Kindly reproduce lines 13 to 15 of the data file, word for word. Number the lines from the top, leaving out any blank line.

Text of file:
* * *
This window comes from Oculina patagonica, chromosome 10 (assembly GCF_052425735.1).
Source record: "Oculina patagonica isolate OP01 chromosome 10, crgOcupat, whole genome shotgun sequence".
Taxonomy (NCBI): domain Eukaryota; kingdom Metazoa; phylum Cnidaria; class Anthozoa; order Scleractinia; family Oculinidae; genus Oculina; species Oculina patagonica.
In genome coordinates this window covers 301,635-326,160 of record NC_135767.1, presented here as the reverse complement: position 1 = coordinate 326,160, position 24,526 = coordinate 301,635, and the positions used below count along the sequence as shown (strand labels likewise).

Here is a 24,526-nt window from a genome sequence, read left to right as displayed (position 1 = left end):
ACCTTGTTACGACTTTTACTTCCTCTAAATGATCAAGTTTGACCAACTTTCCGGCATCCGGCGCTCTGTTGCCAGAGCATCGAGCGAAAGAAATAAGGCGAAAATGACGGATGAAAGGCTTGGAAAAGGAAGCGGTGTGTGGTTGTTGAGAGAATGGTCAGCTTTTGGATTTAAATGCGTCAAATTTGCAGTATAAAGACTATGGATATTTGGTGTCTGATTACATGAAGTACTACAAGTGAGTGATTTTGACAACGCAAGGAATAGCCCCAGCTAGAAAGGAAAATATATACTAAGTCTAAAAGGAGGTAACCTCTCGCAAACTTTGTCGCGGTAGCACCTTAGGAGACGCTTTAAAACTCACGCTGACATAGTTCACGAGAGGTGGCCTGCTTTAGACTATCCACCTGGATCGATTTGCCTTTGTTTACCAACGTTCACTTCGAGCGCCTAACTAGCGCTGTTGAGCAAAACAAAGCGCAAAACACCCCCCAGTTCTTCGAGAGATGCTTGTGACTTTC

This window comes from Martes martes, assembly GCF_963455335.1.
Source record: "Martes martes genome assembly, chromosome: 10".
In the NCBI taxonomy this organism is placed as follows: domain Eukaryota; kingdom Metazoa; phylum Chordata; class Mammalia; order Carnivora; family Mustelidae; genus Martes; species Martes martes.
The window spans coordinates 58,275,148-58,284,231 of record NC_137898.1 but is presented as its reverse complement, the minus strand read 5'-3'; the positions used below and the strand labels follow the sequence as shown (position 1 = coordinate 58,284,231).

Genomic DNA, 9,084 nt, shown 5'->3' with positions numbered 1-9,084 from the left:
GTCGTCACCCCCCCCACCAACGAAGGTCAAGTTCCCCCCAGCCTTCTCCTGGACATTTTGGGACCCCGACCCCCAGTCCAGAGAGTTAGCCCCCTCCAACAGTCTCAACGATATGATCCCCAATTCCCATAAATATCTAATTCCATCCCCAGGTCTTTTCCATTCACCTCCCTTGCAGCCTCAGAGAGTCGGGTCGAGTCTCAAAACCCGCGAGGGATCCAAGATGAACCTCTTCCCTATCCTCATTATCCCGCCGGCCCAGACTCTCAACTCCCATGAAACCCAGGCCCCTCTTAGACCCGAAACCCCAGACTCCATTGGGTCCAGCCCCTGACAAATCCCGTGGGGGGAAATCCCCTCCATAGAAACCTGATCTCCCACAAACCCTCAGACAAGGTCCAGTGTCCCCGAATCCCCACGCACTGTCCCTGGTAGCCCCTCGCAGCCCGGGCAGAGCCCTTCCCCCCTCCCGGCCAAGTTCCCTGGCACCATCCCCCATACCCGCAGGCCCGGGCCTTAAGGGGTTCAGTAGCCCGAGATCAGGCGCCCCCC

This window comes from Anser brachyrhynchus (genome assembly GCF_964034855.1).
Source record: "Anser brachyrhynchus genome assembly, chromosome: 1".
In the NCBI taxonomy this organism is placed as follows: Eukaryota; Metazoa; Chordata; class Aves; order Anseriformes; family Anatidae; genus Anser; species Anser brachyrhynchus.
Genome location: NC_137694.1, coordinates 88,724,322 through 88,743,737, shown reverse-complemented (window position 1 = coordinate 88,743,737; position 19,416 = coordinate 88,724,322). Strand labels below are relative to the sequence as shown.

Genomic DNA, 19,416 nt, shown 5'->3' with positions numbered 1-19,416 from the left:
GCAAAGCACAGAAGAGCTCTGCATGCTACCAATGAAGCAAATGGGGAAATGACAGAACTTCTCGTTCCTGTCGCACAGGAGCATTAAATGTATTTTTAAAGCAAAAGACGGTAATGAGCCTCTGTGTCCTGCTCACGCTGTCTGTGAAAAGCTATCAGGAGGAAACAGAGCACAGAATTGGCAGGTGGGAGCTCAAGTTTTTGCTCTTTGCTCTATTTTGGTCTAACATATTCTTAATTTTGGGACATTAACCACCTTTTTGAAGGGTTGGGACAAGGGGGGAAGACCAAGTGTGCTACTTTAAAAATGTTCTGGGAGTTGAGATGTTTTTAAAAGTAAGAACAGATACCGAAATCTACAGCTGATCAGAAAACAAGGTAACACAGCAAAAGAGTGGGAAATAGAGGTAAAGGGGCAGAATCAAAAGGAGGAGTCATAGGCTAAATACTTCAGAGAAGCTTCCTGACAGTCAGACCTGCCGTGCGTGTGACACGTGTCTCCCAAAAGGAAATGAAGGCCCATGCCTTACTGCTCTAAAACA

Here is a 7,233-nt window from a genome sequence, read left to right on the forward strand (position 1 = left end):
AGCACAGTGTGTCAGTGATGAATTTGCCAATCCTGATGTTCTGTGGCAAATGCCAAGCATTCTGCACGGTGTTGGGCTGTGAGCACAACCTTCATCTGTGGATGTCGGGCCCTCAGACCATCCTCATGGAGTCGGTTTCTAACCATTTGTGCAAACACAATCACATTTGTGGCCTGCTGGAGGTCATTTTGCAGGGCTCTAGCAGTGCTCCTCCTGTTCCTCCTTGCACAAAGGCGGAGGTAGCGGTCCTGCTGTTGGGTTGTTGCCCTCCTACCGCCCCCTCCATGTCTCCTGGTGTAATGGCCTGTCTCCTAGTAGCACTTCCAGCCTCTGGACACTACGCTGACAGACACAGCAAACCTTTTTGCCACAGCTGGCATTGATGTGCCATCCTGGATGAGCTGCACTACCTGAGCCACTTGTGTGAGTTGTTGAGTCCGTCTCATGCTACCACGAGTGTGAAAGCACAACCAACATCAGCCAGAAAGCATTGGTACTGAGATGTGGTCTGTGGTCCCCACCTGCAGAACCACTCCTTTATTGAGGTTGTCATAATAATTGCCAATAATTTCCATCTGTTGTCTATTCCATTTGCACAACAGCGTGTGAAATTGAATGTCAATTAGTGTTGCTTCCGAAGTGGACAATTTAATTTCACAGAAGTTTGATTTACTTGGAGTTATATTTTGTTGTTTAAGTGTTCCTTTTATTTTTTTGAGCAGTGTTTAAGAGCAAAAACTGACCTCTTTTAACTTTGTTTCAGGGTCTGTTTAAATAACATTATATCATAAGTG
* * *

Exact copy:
This window comes from Anser brachyrhynchus (genome assembly GCF_964034855.1).
Source record: "Anser brachyrhynchus genome assembly, chromosome: 1".
In the NCBI taxonomy this organism is placed as follows: Eukaryota; Metazoa; Chordata; class Aves; order Anseriformes; family Anatidae; genus Anser; species Anser brachyrhynchus.